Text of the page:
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The Warsaw Voice » Culture » February 27, 2015
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Superheroes of the Microworld
February 27, 2015   
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A new exhibition at the Copernicus Science Center in Warsaw opens the door to a fascinating world of microorganisms that the human eye cannot normally see.

Taking audiences on one-of-a-kind expedition, the Microlife exhibition uses an array of equipment and techniques to uncover creatures so small that a million of them could fit in the eye of a needle. You can examine the details of a fly’s eye and the structure of tree bark. You can also turn a microscope on yourself to see the structure of your own skin, nails and hair—by putting a special plastic lens over that of your smartphone camera.

The exhibition includes a collection of photographs and videos made with cutting-edge microscopes. The featured images depict organisms magnified 500, 1,000, 2,000 and even 10,000 times, revealing the superheroes of the mysterious microworld. One of them is a one-millimeter flatworm capable of almost infinite regeneration. There is also the popular fruit fly whose tumor-inhibiting gene is identical to that found in humans. Also featured is the tardigrade, otherwise known as the moss piglet, that measures just 0.05 of a millimeter and can survive in hostile environments such as total vacuum, sulfuric acid and pure carbon dioxide, and in temperatures ranging from absolute zero to +150 degrees Celsius.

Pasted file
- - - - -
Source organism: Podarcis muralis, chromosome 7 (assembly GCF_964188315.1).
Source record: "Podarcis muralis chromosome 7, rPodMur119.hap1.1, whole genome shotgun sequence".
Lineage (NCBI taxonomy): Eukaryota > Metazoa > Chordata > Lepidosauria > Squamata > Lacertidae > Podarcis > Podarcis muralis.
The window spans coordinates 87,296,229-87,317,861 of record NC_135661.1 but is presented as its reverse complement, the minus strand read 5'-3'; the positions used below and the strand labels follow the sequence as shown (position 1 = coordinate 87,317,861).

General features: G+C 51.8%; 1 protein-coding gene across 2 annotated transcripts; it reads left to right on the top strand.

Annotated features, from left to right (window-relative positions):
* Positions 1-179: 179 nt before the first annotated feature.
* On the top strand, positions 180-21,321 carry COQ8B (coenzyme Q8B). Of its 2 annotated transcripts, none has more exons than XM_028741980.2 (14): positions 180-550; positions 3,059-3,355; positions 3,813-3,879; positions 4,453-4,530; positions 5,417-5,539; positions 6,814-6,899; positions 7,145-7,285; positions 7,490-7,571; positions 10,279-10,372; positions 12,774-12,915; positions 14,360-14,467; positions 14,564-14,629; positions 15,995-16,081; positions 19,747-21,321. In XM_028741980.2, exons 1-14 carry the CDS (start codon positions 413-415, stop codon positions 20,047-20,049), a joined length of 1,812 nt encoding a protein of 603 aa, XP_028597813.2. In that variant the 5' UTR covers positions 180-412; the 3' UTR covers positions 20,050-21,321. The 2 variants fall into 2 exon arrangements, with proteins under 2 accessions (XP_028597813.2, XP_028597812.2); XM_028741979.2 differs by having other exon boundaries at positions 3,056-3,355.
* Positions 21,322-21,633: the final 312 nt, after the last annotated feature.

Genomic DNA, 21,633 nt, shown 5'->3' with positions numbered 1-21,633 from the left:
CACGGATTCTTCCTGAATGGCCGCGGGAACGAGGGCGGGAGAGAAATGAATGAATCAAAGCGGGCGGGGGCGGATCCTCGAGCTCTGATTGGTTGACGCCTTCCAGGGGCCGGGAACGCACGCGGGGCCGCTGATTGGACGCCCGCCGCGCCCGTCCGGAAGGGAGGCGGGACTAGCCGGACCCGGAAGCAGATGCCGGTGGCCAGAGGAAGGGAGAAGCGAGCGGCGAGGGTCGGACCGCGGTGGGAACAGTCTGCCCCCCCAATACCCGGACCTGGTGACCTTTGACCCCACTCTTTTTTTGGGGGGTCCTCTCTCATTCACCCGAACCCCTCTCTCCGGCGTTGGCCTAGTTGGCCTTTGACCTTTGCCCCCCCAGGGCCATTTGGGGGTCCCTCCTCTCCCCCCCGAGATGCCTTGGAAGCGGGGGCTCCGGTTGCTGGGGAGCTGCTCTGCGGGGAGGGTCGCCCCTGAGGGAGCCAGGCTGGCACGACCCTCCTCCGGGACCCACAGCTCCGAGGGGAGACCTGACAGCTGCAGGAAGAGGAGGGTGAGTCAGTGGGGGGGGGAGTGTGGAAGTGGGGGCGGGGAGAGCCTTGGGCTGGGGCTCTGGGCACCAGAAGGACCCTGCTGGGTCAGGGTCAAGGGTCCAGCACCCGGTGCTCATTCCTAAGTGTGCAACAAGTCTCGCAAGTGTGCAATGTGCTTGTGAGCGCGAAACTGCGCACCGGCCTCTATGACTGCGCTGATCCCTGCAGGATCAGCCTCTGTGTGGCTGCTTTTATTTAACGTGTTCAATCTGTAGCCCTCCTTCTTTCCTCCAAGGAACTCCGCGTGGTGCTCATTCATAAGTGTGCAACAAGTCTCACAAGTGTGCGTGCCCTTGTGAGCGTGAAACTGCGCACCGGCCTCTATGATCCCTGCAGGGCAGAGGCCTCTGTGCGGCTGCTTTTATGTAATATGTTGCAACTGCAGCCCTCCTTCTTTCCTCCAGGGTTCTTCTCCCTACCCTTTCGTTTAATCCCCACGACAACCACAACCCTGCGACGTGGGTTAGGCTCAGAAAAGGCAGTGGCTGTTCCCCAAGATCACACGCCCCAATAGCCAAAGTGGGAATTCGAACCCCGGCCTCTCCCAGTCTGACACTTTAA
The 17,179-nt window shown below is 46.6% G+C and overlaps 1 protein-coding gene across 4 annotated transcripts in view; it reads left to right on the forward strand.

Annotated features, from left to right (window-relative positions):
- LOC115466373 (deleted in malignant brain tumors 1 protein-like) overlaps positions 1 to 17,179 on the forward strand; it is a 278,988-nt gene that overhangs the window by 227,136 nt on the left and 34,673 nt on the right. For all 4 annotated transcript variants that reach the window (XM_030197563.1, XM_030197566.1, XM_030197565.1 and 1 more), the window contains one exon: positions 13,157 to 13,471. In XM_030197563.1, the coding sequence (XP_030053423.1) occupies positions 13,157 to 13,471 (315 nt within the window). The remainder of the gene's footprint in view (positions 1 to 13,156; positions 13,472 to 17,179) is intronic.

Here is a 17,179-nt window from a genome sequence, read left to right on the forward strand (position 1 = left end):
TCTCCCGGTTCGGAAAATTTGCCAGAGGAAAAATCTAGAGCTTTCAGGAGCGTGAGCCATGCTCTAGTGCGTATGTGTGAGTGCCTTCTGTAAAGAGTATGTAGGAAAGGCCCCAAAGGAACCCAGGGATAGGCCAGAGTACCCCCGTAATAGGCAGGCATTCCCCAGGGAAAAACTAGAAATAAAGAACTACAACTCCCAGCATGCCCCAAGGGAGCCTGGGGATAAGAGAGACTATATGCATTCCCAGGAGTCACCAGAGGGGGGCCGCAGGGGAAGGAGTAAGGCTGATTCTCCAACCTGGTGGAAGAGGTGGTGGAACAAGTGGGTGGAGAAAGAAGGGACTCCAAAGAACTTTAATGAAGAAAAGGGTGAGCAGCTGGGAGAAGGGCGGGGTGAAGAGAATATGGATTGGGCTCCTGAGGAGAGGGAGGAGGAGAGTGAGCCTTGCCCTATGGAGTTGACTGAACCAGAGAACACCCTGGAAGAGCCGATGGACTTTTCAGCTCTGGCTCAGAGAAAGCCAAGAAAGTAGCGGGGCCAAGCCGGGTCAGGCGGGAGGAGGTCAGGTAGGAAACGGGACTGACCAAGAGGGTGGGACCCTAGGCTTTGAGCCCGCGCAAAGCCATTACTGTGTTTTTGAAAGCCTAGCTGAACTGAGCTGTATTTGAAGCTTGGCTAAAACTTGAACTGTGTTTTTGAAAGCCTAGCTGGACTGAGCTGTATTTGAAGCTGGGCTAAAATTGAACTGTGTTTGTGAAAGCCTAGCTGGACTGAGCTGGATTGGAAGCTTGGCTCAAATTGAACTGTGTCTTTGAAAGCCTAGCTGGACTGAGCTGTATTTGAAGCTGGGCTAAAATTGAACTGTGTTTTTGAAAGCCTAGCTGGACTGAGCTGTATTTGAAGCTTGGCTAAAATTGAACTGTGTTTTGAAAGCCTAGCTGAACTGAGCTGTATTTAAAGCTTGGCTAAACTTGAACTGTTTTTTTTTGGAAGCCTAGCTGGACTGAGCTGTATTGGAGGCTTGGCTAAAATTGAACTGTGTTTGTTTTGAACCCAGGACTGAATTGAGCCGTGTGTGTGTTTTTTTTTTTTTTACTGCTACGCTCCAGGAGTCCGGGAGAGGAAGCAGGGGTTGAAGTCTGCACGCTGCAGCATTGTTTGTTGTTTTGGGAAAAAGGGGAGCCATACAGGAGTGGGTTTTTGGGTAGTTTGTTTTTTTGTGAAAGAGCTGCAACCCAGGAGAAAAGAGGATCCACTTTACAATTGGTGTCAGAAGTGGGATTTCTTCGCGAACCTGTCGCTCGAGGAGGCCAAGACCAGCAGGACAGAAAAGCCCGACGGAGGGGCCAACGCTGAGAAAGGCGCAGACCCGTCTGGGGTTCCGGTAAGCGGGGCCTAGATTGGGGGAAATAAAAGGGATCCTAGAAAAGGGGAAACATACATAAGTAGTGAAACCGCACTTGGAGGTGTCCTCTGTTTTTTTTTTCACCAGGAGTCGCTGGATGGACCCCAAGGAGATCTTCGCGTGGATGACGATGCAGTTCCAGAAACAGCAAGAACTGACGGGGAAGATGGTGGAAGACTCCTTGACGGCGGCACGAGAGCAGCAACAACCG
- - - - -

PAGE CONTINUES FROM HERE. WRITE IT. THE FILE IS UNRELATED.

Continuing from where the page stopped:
The Microlife exhibition is divided into sections focusing on biology, chemistry, physics, photography and state-of-the-art techniques used to study microflora and microfauna. The first part of the exhibition recounts the history of magnifying equipment. The second features blowups of microscopic creatures, and the third part investigates internal and external parasites, using a video game to teach audiences to identify different parasites. The final part offers documentaries on the anatomy and life of microorganisms and on how they reproduce and move around.


Until Aug. 30, admission with Copernicus Science Center ticket.
Copernicus Science Center, 20 Wybrzeże Ko¶ciuszkowskie St.
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